Posted: June 26, 2019
Category: WORLD NEWS
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Georgian homeowners are inviting strangers to stay for free, amid fears that a spat with Russia will hurt the country's economyBy Umberto Bacchi

TBILISI, June 26 (Thomson Reuters Foundation) - Patriotic Georgian homeowners are making use of their property in an unusual way - by inviting strangers to stay for free, amid fears that a spat with Russia will hurt the country's economy.

Local homeowners have been fighting back with freebies after Russian announced it will suspend flights to Georgia from July 8, in a grassroots social media campaign to encourage visitors to holiday in the tourism-reliant Caucasian nation.

"I decided to do this to raise awareness about Georgia ... and help the economy," said Ani Nikolaishvili, a 28-year-old who normally rents her Tbilisi apartment for $40 a night but was now waving all fees for the first five days of each guest's stay.

Violent protests broke out in front of Georgia's parliament last week after the visit of a Russian lawmaker, leading President Vladimir Putin to recommend Russian travel agencies suspend tours to the former Soviet republic.

Putin also ordered the government to bring Russian tourists already there home. More than 1 million Russians visit Georgia each year - accounting for 20% of all tourists who holiday in Georgia, renowned for its wines and ancient monasteries.

Hundreds of people, including Detroit Pistons basketball star Zaza Pachulia - the first Georgian to win an NBA title - and the British ambassador in Tbilisi, have embarked on an online charm offensive, including complimentary wine, to tempt tourists.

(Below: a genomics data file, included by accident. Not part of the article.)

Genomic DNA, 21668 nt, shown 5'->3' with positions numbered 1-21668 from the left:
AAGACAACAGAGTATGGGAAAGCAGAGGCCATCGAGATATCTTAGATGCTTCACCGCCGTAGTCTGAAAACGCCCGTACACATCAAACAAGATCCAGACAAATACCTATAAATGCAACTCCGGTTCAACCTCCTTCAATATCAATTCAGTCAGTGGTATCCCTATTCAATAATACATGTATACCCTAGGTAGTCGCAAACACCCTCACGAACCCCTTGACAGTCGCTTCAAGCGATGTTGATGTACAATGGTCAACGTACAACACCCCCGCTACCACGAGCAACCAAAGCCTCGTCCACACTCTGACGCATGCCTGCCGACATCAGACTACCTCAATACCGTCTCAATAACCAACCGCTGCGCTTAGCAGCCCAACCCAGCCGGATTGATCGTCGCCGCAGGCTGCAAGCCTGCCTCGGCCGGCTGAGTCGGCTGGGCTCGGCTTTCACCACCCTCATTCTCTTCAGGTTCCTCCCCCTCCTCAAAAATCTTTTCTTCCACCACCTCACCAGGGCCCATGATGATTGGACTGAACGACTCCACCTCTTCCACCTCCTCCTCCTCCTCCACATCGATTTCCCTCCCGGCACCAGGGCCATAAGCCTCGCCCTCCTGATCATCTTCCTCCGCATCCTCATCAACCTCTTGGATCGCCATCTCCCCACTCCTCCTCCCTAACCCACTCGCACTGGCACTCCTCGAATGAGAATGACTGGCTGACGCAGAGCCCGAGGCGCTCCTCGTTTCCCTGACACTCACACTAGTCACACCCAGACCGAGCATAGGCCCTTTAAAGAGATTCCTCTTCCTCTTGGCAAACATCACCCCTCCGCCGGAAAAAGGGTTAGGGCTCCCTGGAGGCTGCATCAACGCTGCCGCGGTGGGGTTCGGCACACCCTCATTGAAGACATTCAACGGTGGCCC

Many users posted photos of the Georgia's sights, while others offered heavily discounted rates, such as homeowner, Tamila Gvelesiani, who wrote she would knock 80% off the price of her Airbnb listings.

The campaign, backed by the Georgian National Tourism Administration, came as many Airbnb owners reported Russian tourists were cancelling their reservations en masse due to the political turmoil.

Resentment has long simmered among Georgia's 4.5 million people, who feel angry and humiliated they have to maintain friendly ties with Moscow, even though Russia briefly invaded their country in 2008 and backs two breakaway regions.

Georgian bank TBC estimated Russian visits to the country might fall 50% over the next year, costing the country about $330 million in lost revenue.

But many Georgians were hopeful visitors from other countries would make up for the shortfall.

A Facebook group urging holidaymakers to spend their summer in Georgia attracted more than 170,000 members in a few days. Users promised to treat tourists with airport pick-ups, free walking tours, homemade cheese-bread or a glass of wine.

"We can't just be dependent on Russians," said Niko Anjaparidze, co-founder of Airbnb managing company Wehost, which plans to advertise its more than 170 properties on a Chinese home-sharing platform after about 20 Russian guests cancelled.

(Reporting by Umberto Bacchi @UmbertoBacchi, Editing by Katy Migiro. Please credit the Thomson Reuters Foundation, the charitable arm of Thomson Reuters, that covers humanitarian news, women's and LGBT+ rights, human trafficking, property rights, and climate change. Visit

Our Standards: The Thomson Reuters Trust Principles.


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